Landscape Special Interest Group March 2018 pm

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In this session, we covered the VBvisual Plant tool and how to visualize plants, whether by using a VBvisual plant, an image prop, or something created with the Existing Tree tool.

Topics Covered:

  • 00:16    We began by looking at the VBvisual Plant tool. The challenge with using an image prop for a plant is how it looks at you turn it in a 3D view—it might look great from the front or the back, but not from the side. Plants from the VBvisual Plant tool look great regardless of the viewing angle. They’re created from a symbol that the VBvisual Plant tool picks up. The idea behind these plants is that they’re very easy to use for visualization—for early design work—which is why they’re in the Visualization tool set. You can choose different heights and seasons. The leaves are a series of textures applied to 3D polygons that make up the trunk and branches. They shouldn’t be used in situations where you want to use hidden line rendering, but they’re great for OpenGL rendering. However, they don’t automatically work like a Vectorworks Plant.
  • 08:07    The challenge was whether a plant from the VBvisual Plant tool could be used as a Vectorworks Plant. We showed how this is possible. We converted the VBvisual plant into a group and saved it as a symbol. In Plant Tool Preferences, we selected the newly created symbol in the Copy from Symbol setting. Now, the VBvisual plant symbol was part of a Vectorworks Plant—the look of the VBvisual plant with the functionality of the Vectorworks Plant.
  • 16:17    Image props are another method for showing plants. An image prop is made of two images: the photograph and a mask. In this case, everything that was black became the transparent part of the mask. The cordyline australis that we created looked great from the front or back, but not from the side. The way around this is to check the Crossed Planes option in the Object Info palette, or to use the Auto Rotate option. A plant made from an image prop is very realistic because it’s made from a photograph. We now went back to our Plant Tool Preferences and selected the image prop plant instead of the VBvisual plant in the Copy from Symbol setting. These are the options Vectorworks: Either you have something that looks great in 3D but isn’t very realistic, or you have something that’s very realistic but doesn’t work very well in 3D. Making an image crop can be very time consuming—you have to clean out all of the background bits using Photoshop or similar software. To make your work easier, find an image with a plain background, one where the sky or a blank wall makes up most of the backdrop. See “Preparing Images for Image Props” (epodcast067) on my website for a movie on how to make an image prop. Enviro Graphics (www.envirographics.com) offers images of plants and trees with monochrome backgrounds.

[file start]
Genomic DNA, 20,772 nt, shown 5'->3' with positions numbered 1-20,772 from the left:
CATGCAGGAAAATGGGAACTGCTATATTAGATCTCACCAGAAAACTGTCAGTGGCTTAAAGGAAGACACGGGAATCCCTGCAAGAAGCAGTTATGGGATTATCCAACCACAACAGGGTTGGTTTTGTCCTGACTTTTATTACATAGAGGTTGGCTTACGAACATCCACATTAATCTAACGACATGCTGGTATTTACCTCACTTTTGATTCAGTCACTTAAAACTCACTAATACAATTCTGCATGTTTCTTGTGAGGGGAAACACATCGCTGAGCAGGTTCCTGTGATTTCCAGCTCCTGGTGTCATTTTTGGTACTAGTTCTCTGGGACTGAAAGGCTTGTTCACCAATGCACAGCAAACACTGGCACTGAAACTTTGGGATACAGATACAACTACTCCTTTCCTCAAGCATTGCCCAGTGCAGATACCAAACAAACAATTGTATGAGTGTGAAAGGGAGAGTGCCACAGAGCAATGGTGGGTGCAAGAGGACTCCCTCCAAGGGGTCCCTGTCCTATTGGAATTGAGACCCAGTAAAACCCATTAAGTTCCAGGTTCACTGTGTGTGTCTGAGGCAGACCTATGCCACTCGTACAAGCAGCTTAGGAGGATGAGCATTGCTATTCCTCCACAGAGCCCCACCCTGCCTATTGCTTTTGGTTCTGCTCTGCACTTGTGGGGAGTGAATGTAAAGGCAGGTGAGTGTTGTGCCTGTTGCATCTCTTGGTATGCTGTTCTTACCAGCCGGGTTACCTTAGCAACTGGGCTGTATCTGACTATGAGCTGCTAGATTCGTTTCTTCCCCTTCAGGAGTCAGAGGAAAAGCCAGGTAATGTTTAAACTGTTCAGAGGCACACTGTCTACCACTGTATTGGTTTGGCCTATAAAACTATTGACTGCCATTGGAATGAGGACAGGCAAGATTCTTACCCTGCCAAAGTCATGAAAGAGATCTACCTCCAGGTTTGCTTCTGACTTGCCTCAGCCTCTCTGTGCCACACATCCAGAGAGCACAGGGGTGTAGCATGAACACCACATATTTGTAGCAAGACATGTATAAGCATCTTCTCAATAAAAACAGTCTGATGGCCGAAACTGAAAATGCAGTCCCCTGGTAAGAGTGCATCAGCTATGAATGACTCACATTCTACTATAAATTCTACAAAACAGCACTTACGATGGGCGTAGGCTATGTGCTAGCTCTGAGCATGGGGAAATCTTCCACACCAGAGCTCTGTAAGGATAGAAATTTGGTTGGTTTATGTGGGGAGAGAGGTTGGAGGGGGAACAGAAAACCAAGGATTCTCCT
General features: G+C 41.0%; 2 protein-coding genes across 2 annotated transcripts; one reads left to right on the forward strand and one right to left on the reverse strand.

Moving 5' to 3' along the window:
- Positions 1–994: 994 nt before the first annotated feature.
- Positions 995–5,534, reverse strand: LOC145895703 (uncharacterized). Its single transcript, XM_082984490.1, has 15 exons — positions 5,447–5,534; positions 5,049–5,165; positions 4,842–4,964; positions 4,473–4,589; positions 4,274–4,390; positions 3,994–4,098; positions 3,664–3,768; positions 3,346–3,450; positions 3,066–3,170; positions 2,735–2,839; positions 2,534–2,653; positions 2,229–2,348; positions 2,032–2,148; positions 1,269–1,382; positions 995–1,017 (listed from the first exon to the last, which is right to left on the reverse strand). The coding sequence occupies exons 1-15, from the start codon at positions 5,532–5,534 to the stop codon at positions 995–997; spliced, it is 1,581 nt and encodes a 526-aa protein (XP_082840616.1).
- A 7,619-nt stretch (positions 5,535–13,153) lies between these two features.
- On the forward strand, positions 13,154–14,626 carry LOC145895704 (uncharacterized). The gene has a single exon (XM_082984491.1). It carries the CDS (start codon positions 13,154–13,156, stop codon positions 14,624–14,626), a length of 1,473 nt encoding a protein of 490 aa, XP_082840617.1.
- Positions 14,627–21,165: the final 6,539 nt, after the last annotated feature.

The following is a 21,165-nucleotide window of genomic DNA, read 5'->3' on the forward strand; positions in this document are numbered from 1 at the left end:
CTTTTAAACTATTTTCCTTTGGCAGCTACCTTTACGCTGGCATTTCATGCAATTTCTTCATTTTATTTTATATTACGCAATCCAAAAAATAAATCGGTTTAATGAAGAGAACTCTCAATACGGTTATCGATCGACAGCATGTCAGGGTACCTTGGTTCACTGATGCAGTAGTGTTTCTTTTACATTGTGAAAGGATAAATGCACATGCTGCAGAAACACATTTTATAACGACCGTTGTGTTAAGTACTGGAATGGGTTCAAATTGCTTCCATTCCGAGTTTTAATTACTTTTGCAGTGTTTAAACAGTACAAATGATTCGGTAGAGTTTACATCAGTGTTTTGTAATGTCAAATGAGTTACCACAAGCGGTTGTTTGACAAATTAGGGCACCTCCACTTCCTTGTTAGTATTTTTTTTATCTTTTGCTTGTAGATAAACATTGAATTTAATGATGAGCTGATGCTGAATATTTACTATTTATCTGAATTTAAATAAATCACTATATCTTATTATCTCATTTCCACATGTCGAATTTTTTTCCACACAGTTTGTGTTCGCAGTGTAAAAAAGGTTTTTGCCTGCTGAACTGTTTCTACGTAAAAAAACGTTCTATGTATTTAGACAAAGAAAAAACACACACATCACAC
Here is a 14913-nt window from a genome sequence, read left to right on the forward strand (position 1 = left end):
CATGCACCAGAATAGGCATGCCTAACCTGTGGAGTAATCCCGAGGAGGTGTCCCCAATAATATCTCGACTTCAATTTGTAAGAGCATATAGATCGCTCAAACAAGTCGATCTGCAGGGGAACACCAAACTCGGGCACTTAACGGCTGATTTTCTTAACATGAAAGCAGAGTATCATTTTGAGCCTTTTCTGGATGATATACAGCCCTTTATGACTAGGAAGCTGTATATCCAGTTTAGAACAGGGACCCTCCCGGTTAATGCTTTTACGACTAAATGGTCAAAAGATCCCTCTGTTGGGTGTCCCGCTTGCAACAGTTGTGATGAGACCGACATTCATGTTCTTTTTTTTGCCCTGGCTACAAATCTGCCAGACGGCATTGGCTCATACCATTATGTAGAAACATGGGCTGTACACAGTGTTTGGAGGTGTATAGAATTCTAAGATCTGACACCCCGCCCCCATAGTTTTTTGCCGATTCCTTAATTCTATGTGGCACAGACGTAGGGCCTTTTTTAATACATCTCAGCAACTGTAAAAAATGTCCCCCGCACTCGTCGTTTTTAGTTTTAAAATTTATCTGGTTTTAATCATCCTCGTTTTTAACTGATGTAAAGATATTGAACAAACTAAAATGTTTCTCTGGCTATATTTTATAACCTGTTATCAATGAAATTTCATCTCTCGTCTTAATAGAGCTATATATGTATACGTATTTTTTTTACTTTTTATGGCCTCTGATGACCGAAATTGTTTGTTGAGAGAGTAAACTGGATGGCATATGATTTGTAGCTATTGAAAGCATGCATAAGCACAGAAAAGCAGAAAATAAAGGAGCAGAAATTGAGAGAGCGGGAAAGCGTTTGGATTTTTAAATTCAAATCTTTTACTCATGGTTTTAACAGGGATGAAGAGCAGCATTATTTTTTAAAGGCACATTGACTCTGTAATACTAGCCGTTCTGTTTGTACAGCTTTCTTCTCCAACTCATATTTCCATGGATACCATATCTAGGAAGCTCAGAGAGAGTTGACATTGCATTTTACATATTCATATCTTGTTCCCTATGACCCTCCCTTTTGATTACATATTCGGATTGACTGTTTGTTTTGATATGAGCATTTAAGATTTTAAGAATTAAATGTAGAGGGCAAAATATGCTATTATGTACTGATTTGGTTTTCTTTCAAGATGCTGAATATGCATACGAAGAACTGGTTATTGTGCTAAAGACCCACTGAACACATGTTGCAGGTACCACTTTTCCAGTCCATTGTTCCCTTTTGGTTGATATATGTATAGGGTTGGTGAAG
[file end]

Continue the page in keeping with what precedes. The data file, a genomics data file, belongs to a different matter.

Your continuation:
• 30:39    The Existing Tree tool also has a 3D Properties setting. In the Object Info palette for the shape, you can add a 3D canopy and trunk. The shape is rather blob-like, but you can add a texture by clicking the Apply textures to classes option and ensuring that the class has the proper texture selected. Adding the texture also makes the shape partially transparent.

Landscape March 2018 pm
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4 thoughts on “Landscape Special Interest Group March 2018 pm

    • I’m not sure if I know of an optimal size for your images. If you use images that are extremely high-quality, they give better results when you create a high-quality rendering (such as custom Renderworks or final quality Renderworks) but you will notice that your file size becomes massive. Generally, most of my images with image props around the 2000 to 3000 pixels in height. The DPI doesn’t matter, it’s all based on the number of pixels.

  1. Hi Jonathan,

    I’m wondering how to set the insertion point in a plant image prop. I’ve got a bunch of masks of plants I’ve made but if I crop them at the bottom they will look cut off. I’m having to adjust the z value for each plant to try and get it to not float above the ground or look buried. If I could just set the zero point in the 3-D symbol that would be much quicker! Any ideas?
    Thanks!

    • the normal insertion point for a plant image prop is the bottom centre of the image. If the image looks like it’s floating above the ground then change the Z value for your image prop to move it down. If the image looks like it’s underground, then adjust the Z value to move the image prop up. If you create the image prop as a symbol (one of the options when you create your image prop) then you can change the insertion point of the symbol by moving the image prop up or down inside the symbol editing area. If you do it this way, every time you use your symbol it will have the correct Z elevation

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